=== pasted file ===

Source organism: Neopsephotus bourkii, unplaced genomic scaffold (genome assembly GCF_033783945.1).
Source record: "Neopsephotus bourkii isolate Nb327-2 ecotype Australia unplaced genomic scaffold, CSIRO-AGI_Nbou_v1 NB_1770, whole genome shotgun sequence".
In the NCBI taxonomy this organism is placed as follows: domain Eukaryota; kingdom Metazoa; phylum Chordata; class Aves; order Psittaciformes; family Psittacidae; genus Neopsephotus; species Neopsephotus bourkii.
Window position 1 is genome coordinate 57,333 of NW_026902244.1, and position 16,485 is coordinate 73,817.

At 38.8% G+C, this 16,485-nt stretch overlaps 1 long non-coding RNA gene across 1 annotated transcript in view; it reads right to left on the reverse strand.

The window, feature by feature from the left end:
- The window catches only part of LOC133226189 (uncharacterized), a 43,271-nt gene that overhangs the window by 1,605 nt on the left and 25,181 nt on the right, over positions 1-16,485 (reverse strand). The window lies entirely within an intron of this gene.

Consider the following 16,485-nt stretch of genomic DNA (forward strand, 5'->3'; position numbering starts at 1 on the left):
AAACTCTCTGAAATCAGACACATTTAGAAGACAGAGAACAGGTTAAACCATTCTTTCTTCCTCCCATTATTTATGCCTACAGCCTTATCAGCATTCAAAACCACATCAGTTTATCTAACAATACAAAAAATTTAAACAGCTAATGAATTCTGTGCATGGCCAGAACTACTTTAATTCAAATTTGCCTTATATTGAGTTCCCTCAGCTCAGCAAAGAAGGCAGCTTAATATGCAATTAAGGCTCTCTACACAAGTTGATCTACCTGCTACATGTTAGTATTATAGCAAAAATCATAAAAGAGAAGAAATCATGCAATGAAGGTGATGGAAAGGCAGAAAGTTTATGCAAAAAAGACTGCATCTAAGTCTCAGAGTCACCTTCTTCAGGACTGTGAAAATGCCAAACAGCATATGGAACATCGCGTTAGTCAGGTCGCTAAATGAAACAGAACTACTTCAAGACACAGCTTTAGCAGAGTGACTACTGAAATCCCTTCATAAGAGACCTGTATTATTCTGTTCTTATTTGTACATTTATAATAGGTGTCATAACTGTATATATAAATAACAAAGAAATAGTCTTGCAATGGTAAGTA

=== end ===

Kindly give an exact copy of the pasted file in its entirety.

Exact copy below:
Source organism: Neopsephotus bourkii, unplaced genomic scaffold (genome assembly GCF_033783945.1).
Source record: "Neopsephotus bourkii isolate Nb327-2 ecotype Australia unplaced genomic scaffold, CSIRO-AGI_Nbou_v1 NB_1770, whole genome shotgun sequence".
In the NCBI taxonomy this organism is placed as follows: domain Eukaryota; kingdom Metazoa; phylum Chordata; class Aves; order Psittaciformes; family Psittacidae; genus Neopsephotus; species Neopsephotus bourkii.
Window position 1 is genome coordinate 57,333 of NW_026902244.1, and position 16,485 is coordinate 73,817.

At 38.8% G+C, this 16,485-nt stretch overlaps 1 long non-coding RNA gene across 1 annotated transcript in view; it reads right to left on the reverse strand.

The window, feature by feature from the left end:
- The window catches only part of LOC133226189 (uncharacterized), a 43,271-nt gene that overhangs the window by 1,605 nt on the left and 25,181 nt on the right, over positions 1-16,485 (reverse strand). The window lies entirely within an intron of this gene.

Consider the following 16,485-nt stretch of genomic DNA (forward strand, 5'->3'; position numbering starts at 1 on the left):
AAACTCTCTGAAATCAGACACATTTAGAAGACAGAGAACAGGTTAAACCATTCTTTCTTCCTCCCATTATTTATGCCTACAGCCTTATCAGCATTCAAAACCACATCAGTTTATCTAACAATACAAAAAATTTAAACAGCTAATGAATTCTGTGCATGGCCAGAACTACTTTAATTCAAATTTGCCTTATATTGAGTTCCCTCAGCTCAGCAAAGAAGGCAGCTTAATATGCAATTAAGGCTCTCTACACAAGTTGATCTACCTGCTACATGTTAGTATTATAGCAAAAATCATAAAAGAGAAGAAATCATGCAATGAAGGTGATGGAAAGGCAGAAAGTTTATGCAAAAAAGACTGCATCTAAGTCTCAGAGTCACCTTCTTCAGGACTGTGAAAATGCCAAACAGCATATGGAACATCGCGTTAGTCAGGTCGCTAAATGAAACAGAACTACTTCAAGACACAGCTTTAGCAGAGTGACTACTGAAATCCCTTCATAAGAGACCTGTATTATTCTGTTCTTATTTGTACATTTATAATAGGTGTCATAACTGTATATATAAATAACAAAGAAATAGTCTTGCAATGGTAAGTA